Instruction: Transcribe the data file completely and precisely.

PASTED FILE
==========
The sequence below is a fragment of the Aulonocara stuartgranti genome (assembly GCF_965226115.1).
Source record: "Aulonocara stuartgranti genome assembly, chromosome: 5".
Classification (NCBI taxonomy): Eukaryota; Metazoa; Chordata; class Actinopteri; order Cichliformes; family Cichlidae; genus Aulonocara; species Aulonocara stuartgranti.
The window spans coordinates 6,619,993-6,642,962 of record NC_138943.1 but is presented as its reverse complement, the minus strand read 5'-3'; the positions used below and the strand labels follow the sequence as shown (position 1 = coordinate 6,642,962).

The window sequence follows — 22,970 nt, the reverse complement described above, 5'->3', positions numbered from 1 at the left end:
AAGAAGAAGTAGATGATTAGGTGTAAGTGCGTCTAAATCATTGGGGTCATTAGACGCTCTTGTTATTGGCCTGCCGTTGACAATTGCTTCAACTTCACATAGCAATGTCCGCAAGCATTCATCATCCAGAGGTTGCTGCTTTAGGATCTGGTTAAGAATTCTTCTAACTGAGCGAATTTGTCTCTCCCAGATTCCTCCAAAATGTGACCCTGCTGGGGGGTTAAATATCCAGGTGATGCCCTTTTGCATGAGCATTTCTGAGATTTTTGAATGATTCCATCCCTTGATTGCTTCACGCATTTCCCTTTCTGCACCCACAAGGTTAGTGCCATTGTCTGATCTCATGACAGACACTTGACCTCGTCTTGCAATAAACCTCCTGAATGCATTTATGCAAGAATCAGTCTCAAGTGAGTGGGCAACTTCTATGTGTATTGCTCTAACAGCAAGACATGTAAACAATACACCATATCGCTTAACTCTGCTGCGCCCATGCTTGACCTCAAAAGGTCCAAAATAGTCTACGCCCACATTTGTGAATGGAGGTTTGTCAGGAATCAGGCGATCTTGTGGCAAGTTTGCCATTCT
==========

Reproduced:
The sequence below is a fragment of the Aulonocara stuartgranti genome (assembly GCF_965226115.1).
Source record: "Aulonocara stuartgranti genome assembly, chromosome: 5".
Classification (NCBI taxonomy): Eukaryota; Metazoa; Chordata; class Actinopteri; order Cichliformes; family Cichlidae; genus Aulonocara; species Aulonocara stuartgranti.
The window spans coordinates 6,619,993-6,642,962 of record NC_138943.1 but is presented as its reverse complement, the minus strand read 5'-3'; the positions used below and the strand labels follow the sequence as shown (position 1 = coordinate 6,642,962).

The window sequence follows — 22,970 nt, the reverse complement described above, 5'->3', positions numbered from 1 at the left end:
AAGAAGAAGTAGATGATTAGGTGTAAGTGCGTCTAAATCATTGGGGTCATTAGACGCTCTTGTTATTGGCCTGCCGTTGACAATTGCTTCAACTTCACATAGCAATGTCCGCAAGCATTCATCATCCAGAGGTTGCTGCTTTAGGATCTGGTTAAGAATTCTTCTAACTGAGCGAATTTGTCTCTCCCAGATTCCTCCAAAATGTGACCCTGCTGGGGGGTTAAATATCCAGGTGATGCCCTTTTGCATGAGCATTTCTGAGATTTTTGAATGATTCCATCCCTTGATTGCTTCACGCATTTCCCTTTCTGCACCCACAAGGTTAGTGCCATTGTCTGATCTCATGACAGACACTTGACCTCGTCTTGCAATAAACCTCCTGAATGCATTTATGCAAGAATCAGTCTCAAGTGAGTGGGCAACTTCTATGTGTATTGCTCTAACAGCAAGACATGTAAACAATACACCATATCGCTTAACTCTGCTGCGCCCATGCTTGACCTCAAAAGGTCCAAAATAGTCTACGCCCACATTTGTGAATGGAGGTTTGTCAGGAATCAGGCGATCTTGTGGCAAGTTTGCCATTCT